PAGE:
Trump's big advantage: open primaries.

Tonight is "Western Tuesday," featuring primary elections in Arizona and Utah. Current polls on the GOP side suggest Donald Trump will win Arizona while Ted Cruz will win Utah.

Political commentators noticed something interesting early on about Donald Trump's surprising sweep through the Republican primaries — the mogul seems to do better in states that let almost any voter help pick the party nominee, not just those registered to a party.

In those open primaries, Trump has come out ahead in 13 out of 16 states. In states with closed primaries, Trump won only six out of 14 states. Overall, Trump has won closed states about half as often as he's won those open states.

Both primaries in Utah and Arizona are "closed," meaning only registered Republicans can vote. They're representative of what is ahead in the next few weeks: Of the 19 remaining primaries, 13 of them will be closed. That could be bad news for Trump if he wants to cruise to the convention uncontested.

Trump's four victories a week ago included three open states and one closed state. He lost in Ohio, which is also an open primary state, against a much better-than-expected showing by Ohio Gov. John Kasich (Trump's share was about in line with polling).

Why does Trump seem to do so much better in states with open primaries? The same is not true for Bernie Sanders, the "outsider" candidate on the left. There are several possible explanations, but none are as clear cut as they seem.

The most obvious possibility is that the reality TV star is pulling in independent voters, who are free to cast votes for the Republican nominee in open primary states but not in closed primary states. That would be convincing given the popular narrative of Trump's rise, if not that exit polling doesn't show Trump pulling in an outsized share of the independent vote.

Polling suggests that Trump would actually be better off if fewer independents showed up — they are more likely to vote for Ted Cruz or Kasich, as the Washington Post pointed out this month.

Updated CNN poll data show that there are only two states where more independents showing up would be good for Trump. He won those two states — Arkansas and South Carolina. But he also won Virginia and Vermont, where his support among Republicans is much stronger.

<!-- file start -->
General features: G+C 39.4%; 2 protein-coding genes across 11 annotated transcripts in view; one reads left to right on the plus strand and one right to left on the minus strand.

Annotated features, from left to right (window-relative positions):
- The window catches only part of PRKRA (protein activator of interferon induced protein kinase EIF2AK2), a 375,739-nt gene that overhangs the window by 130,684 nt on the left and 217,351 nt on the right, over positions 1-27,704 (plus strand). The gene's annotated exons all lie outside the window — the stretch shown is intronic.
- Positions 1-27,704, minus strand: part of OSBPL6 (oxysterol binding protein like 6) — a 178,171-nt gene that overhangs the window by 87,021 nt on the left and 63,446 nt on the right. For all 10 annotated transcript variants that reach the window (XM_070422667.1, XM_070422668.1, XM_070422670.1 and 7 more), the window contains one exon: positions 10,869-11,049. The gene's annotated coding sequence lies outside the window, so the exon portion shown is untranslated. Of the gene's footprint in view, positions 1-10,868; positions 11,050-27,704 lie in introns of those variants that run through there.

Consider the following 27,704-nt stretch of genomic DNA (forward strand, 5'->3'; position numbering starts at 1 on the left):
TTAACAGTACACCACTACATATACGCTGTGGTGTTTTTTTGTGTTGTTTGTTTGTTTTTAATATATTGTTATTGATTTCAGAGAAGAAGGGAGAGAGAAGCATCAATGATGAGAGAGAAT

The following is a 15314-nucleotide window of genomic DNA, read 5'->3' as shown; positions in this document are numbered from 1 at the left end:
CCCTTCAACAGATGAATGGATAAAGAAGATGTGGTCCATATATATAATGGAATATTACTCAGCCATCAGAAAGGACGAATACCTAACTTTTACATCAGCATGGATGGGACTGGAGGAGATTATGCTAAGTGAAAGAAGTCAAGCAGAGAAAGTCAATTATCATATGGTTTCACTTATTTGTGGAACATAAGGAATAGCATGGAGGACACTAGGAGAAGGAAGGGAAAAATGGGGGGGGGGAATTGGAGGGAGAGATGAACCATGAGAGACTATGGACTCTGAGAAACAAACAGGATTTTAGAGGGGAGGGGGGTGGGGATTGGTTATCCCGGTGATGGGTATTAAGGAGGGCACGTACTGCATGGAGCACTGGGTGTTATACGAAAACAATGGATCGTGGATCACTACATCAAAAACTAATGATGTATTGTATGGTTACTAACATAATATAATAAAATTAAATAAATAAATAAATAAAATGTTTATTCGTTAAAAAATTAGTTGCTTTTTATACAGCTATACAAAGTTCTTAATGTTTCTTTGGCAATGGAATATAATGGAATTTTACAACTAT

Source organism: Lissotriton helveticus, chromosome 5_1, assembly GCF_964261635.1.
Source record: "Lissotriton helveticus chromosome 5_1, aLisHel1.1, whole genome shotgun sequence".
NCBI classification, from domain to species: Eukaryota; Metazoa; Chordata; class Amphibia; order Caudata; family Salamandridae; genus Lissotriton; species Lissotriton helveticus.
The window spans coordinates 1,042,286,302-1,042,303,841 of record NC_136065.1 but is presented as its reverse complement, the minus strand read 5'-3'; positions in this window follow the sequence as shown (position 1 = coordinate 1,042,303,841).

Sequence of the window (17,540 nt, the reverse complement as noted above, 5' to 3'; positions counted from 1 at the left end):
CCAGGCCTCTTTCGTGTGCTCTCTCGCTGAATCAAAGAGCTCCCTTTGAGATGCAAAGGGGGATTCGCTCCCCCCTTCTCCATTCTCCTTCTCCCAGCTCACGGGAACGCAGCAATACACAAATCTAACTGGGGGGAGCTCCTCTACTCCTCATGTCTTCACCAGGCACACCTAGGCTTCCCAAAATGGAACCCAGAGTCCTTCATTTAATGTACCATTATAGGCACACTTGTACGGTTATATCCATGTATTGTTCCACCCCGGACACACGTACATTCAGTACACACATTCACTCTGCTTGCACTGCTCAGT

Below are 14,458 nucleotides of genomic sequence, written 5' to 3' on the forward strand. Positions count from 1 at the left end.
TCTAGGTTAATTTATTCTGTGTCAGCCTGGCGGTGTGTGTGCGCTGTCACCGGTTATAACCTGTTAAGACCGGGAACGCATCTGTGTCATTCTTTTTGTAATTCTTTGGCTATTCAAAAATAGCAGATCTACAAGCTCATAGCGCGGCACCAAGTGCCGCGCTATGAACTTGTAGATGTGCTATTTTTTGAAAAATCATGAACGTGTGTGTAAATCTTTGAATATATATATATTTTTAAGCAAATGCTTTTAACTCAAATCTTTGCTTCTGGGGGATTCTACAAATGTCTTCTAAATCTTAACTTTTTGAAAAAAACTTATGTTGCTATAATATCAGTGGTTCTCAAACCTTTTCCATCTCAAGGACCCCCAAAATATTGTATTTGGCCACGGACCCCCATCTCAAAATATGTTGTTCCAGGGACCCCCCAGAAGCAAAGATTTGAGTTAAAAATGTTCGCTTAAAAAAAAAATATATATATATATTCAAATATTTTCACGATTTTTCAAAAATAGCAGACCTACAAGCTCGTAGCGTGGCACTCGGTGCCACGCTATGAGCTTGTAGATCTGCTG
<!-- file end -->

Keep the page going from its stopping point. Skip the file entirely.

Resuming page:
On the other hand, exit and entrance polls are often unreliable. The data seem to throw cold water on the theory that a surge of independents is responsible for Trump's dominance in open primary states, but it could be that Trump supporters show up as unaffiliated voters in open primary states and then tell pollsters that they're Republicans.

Republican Democrats and new voters

Data published by The Upshot point to other possible swing groups in open primary states: people who call themselves Republicans but are registered Democrats. Those people seem to be strong Trump supporters, and they could be showing up along with other Trump-loving Democrats in certain states.

Once again, however, the exit polls are hard to read on that issue. Only about 5 percent of voters in open primaries admit to pollsters that they're Democrats, and usually that's too small a portion to break out by candidate. In Ohio, about 8 percent of Republican primary voters were Democrats, and 39 percent said they supported Trump. That's more support than he got from Republicans (36 percent) or independents (35 percent), so it's possible that Trump won a few percentage points from enthusiastic Democrats in other open primary states as well.

Trump certainly does seem to be bringing some new faces into our political process. He received 30 percent of the vote from newcomers to the Iowa caucus and 38 percent from first-time primary voters in New Hampshire. Reuters polling over the last six months of 2015 found that about 27 percent of "very motivated" Republican and independent voters who have not voted in the last four national elections supported Trump, compared to about 23 percent of people who had voted before.

It's certainly possible some of those new voters are finding it easier to participate in primary elections in the open states, even if the mechanism isn't entirely clear. Trump's strength in open states is probably derived from some combination of those voting groups, and we'll have to wait to see if the pattern continues in the remaining primaries. Utah and Arizona will both hold closed primaries next week.